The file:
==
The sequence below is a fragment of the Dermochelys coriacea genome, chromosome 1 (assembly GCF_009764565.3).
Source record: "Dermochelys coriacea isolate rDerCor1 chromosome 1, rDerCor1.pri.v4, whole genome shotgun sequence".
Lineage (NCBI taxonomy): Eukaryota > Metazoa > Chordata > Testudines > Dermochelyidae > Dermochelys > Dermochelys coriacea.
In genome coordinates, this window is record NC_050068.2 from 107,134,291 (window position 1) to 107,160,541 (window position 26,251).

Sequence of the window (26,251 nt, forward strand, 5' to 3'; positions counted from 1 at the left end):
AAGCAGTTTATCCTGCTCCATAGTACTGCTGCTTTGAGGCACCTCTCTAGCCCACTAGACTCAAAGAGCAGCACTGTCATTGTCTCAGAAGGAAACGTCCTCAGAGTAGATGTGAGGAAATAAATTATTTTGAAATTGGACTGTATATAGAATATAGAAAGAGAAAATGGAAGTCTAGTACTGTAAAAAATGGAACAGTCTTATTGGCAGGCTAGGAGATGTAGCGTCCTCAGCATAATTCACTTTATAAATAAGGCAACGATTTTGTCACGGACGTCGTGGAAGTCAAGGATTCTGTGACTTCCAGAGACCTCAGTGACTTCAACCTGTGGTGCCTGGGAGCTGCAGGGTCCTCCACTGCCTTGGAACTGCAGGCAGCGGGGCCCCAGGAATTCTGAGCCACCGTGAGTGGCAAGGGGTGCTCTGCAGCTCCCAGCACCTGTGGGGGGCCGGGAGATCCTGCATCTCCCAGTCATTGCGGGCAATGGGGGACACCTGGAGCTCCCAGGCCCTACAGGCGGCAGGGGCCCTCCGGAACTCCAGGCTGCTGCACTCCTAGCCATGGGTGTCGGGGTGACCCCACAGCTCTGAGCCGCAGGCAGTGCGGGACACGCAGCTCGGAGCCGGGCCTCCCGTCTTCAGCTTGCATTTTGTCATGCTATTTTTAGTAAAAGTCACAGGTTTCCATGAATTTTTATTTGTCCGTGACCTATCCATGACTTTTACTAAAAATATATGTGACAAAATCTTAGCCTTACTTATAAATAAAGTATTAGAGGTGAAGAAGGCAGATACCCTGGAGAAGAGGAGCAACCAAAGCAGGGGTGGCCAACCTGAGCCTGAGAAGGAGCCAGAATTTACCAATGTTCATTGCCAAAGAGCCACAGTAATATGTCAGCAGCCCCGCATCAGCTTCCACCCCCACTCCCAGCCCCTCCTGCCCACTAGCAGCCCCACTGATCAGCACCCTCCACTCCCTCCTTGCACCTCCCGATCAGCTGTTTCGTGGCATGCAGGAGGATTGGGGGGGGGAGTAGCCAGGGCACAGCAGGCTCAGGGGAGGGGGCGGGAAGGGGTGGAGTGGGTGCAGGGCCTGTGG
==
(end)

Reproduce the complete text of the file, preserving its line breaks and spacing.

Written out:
The sequence below is a fragment of the Dermochelys coriacea genome, chromosome 1 (assembly GCF_009764565.3).
Source record: "Dermochelys coriacea isolate rDerCor1 chromosome 1, rDerCor1.pri.v4, whole genome shotgun sequence".
Lineage (NCBI taxonomy): Eukaryota > Metazoa > Chordata > Testudines > Dermochelyidae > Dermochelys > Dermochelys coriacea.
In genome coordinates, this window is record NC_050068.2 from 107,134,291 (window position 1) to 107,160,541 (window position 26,251).

Sequence of the window (26,251 nt, forward strand, 5' to 3'; positions counted from 1 at the left end):
AAGCAGTTTATCCTGCTCCATAGTACTGCTGCTTTGAGGCACCTCTCTAGCCCACTAGACTCAAAGAGCAGCACTGTCATTGTCTCAGAAGGAAACGTCCTCAGAGTAGATGTGAGGAAATAAATTATTTTGAAATTGGACTGTATATAGAATATAGAAAGAGAAAATGGAAGTCTAGTACTGTAAAAAATGGAACAGTCTTATTGGCAGGCTAGGAGATGTAGCGTCCTCAGCATAATTCACTTTATAAATAAGGCAACGATTTTGTCACGGACGTCGTGGAAGTCAAGGATTCTGTGACTTCCAGAGACCTCAGTGACTTCAACCTGTGGTGCCTGGGAGCTGCAGGGTCCTCCACTGCCTTGGAACTGCAGGCAGCGGGGCCCCAGGAATTCTGAGCCACCGTGAGTGGCAAGGGGTGCTCTGCAGCTCCCAGCACCTGTGGGGGGCCGGGAGATCCTGCATCTCCCAGTCATTGCGGGCAATGGGGGACACCTGGAGCTCCCAGGCCCTACAGGCGGCAGGGGCCCTCCGGAACTCCAGGCTGCTGCACTCCTAGCCATGGGTGTCGGGGTGACCCCACAGCTCTGAGCCGCAGGCAGTGCGGGACACGCAGCTCGGAGCCGGGCCTCCCGTCTTCAGCTTGCATTTTGTCATGCTATTTTTAGTAAAAGTCACAGGTTTCCATGAATTTTTATTTGTCCGTGACCTATCCATGACTTTTACTAAAAATATATGTGACAAAATCTTAGCCTTACTTATAAATAAAGTATTAGAGGTGAAGAAGGCAGATACCCTGGAGAAGAGGAGCAACCAAAGCAGGGGTGGCCAACCTGAGCCTGAGAAGGAGCCAGAATTTACCAATGTTCATTGCCAAAGAGCCACAGTAATATGTCAGCAGCCCCGCATCAGCTTCCACCCCCACTCCCAGCCCCTCCTGCCCACTAGCAGCCCCACTGATCAGCACCCTCCACTCCCTCCTTGCACCTCCCGATCAGCTGTTTCGTGGCATGCAGGAGGATTGGGGGGGGGAGTAGCCAGGGCACAGCAGGCTCAGGGGAGGGGGCGGGAAGGGGTGGAGTGGGTGCAGGGCCTGTGG